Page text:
We need the saints. They are gifts from God to the church, teaching us how a holy life works, showing us the exuberance of a gospel life. The wonderful biblical truth is that God has placed us in a long and large historical community of believers, the “communion of the saints.” It is a bloodline of sorts, a family tree filled with a fantastic collection of wild and wooly characters, all animated by grace.
So while the Roman Catholic Church officially declares of John and John Paul II to be what the gospel proclaimed they already were in this life – saints – why not locate a few saints whose lives freshly demonstrate the gospel in beautiful ways. Take a moment to inventory some of those people whose lives are the gospel brought to life – who is on your list of saints? Thank God for their lives and let them challenge you to more grace-filled living.
But better yet, go to your church, reminding yourself of what the gospel declares of these people and yourself, and enjoy the company of the saints right around you.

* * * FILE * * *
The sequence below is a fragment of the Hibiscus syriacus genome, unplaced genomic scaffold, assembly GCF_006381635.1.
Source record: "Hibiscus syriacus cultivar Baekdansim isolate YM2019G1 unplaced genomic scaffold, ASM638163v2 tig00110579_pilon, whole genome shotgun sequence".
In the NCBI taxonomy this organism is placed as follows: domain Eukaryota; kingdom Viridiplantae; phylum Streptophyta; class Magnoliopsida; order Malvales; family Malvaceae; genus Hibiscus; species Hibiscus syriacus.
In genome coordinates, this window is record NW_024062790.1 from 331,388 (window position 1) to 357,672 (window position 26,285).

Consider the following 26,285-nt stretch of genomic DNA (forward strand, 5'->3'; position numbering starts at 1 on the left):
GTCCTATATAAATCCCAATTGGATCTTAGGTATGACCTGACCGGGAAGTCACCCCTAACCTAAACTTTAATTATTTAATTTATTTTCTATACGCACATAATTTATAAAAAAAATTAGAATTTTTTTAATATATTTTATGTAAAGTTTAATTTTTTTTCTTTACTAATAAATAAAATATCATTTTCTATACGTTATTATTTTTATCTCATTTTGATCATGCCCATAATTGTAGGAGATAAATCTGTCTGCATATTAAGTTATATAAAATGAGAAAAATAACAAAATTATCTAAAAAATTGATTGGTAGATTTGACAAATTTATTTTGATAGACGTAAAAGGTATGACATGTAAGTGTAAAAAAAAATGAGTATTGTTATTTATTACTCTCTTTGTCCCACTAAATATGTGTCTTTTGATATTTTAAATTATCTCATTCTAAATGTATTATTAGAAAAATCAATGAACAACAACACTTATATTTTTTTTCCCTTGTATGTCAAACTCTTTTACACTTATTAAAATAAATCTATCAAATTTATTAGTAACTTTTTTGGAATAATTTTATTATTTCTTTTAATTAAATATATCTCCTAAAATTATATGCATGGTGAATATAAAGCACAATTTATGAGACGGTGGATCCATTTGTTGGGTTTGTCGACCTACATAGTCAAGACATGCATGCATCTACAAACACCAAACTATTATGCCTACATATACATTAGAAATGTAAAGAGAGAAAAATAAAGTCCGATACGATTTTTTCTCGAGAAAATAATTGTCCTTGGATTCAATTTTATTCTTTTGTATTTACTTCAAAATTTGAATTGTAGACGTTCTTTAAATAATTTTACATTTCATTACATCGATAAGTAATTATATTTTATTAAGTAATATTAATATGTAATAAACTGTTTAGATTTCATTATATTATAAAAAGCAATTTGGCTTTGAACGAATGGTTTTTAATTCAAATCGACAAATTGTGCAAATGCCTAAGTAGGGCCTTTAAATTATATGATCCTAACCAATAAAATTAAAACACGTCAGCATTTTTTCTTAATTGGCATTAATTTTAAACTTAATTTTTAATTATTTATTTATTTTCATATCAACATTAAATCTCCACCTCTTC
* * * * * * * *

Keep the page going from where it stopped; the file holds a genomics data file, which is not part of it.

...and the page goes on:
A few weeks ago Pope Frances canonized two pontifical predecessors, Paul XXIII and John-Paul II. The whole process of making saints is a fascinating subject that many Christians have long had a strong aversion, almost an allergic reaction, to any notion of saints. That response is rooted in the real allergens of saint abuses. The growth of the “cult of saints” developed with what John Calvin called “a manifold disposition to superstition.” The blurred lines between admiration and adoration, the mythic tales of morality and miracles of the saints have been irritants to a biblically informed heart.